For most Americans, the formula for giving money away is easy enough: Choose the charity and write the check.
But for the mega-rich, that approach is hopelessly simplistic. They need professional help in parting with their money - and some are willing to spend up to $20,000 to get it.So they go to philanthropy school.
In recent years, a growing number of foundations and other organizations have begun holding workshops, field trips and even therapy sessions to teach the wealthy and - in the words of one provider of such services - the really extremely wealthy the finer points of
giving. These include not only practical considerations such as how to evaluate organizations for their financial responsibility but also a lot of intellectual soul-searching about what values the givers are hoping to spread.
For $650, a Boston program will put you through the paces in a weekend. And for $150 an hour, another Boston outfit will provide one-on-one counseling and hand-holding for those traumatized about coming into sudden wealth. But the Rolls-Royce of this new educational discipline is without question the Rockefeller Foundation Course in Practical Philanthropy.
Created in response to demand from affluent families worried that the younger generation was losing the philanthropic touch, the course isn't easy to get into. To separate real grant-making material from hangers-on hoping for a chance to schmooze with the rich, the foundation puts candidates through a series of interviews, asks questions about their backgrounds and looks into their finances. Students pay $10,000 in tuition, plus $10,000 for travel.
During the course - which meets for one week in October, January, April and June - students read Aristotle, learn to analyze financial statements, travel abroad to view third world poverty close up and practice meditation.
But can't these folks figure out themselves how to donate their money? Not really, says Jacqueline Novogratz, one of the program's directors. "Philanthropy is no longer about writing a check for $10,000 to the opera," she said. "We're exposing our students to a whole new innovative way of looking at strategic philanthropy."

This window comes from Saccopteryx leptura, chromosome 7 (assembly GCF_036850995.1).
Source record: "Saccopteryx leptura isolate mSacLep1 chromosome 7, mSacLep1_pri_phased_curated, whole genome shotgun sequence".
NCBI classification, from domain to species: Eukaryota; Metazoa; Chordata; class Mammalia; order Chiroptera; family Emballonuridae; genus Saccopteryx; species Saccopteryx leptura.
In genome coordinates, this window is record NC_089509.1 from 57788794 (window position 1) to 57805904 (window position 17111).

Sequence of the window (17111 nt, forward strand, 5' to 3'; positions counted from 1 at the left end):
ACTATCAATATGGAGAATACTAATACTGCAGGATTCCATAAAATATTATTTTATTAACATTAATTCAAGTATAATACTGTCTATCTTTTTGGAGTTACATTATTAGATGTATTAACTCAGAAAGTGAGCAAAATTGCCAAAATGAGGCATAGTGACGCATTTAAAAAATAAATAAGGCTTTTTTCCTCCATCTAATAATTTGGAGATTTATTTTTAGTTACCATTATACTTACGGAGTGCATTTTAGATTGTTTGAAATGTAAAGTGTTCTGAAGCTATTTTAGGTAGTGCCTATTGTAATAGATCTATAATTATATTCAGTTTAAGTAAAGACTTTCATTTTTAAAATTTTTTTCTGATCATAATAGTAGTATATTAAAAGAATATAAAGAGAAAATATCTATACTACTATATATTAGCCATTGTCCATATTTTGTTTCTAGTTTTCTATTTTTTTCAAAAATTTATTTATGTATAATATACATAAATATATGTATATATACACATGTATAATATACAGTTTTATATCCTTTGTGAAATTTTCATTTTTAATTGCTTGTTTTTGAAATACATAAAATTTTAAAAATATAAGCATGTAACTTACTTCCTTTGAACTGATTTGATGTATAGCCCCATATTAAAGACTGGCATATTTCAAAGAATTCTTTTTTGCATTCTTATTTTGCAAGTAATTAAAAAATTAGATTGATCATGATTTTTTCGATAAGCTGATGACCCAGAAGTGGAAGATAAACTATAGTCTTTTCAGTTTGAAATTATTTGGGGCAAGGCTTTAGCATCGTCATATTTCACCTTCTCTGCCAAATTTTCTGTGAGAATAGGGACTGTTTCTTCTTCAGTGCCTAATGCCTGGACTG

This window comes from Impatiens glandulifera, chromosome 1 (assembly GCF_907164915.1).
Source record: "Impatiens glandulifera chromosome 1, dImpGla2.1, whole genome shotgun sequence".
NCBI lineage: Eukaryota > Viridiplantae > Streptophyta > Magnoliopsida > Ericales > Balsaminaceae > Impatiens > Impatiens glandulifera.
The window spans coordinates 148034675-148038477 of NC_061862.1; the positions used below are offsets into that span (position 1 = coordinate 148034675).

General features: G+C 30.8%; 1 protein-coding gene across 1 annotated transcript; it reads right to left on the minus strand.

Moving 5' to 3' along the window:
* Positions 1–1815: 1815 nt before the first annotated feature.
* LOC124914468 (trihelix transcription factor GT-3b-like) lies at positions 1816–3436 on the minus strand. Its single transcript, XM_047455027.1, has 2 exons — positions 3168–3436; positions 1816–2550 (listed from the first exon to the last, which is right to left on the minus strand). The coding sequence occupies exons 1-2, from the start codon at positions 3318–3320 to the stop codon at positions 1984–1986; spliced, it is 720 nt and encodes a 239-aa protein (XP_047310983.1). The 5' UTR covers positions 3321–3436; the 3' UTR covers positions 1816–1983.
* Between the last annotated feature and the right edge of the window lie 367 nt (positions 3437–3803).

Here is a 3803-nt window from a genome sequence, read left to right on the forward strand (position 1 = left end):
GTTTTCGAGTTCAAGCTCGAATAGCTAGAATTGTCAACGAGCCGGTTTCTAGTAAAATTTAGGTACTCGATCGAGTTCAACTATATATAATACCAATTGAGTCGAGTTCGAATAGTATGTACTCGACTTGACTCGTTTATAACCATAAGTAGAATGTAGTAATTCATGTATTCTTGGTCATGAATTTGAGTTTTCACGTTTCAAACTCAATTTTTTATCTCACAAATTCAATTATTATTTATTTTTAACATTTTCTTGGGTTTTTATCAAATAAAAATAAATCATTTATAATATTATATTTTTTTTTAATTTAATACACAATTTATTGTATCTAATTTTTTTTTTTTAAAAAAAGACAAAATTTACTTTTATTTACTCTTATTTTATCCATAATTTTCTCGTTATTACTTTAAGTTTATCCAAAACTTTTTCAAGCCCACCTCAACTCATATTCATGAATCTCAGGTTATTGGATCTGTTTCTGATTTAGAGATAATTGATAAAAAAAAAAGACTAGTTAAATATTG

And the Rockefeller students seem satisfied with their investment. Elizabeth Wallace-Ellers, a former investment banker who lives in Philadelphia, took the course last year, she said, "as a reality check, to make sure that in all my self-education I hadn't missed anything."
Chara Schreyer, a current student, joined to get a better grasp of how to run her San Francisco organization, the Kadima Foundation, which distributes $1 million a year for causes ranging from the education of underprivileged teenagers to diabetes research.
On a gray afternoon in January, seven students - from thirtysomethings to graying baby boomers - sat around a conference table on the 23rd floor of the Rockefeller Foundation's Fifth Avenue headquarters, munching soggy tuna sandwiches and sipping soft drinks, their pens poised over note pads and their brows furrowed in concentration.
The talk among the group, which included Bob Vila, the television home-repair guru; Jeffrey Soros, nephew of the billionaire financier and philanthropist George Soros; and Schreyer, a California construction heiress whose father founded the Holocaust Museum in Washington, D.C., was high-minded, almost solemn.
"I don't intend to emerge from this course as a fully fledged philanthropist," said Soros, 37, who is taking the course this year with his wife, Catherine. "What I hope to have are the skills necessary to continue my education as a philanthropist . . . that I can be a vital, active part of my philanthropic giving."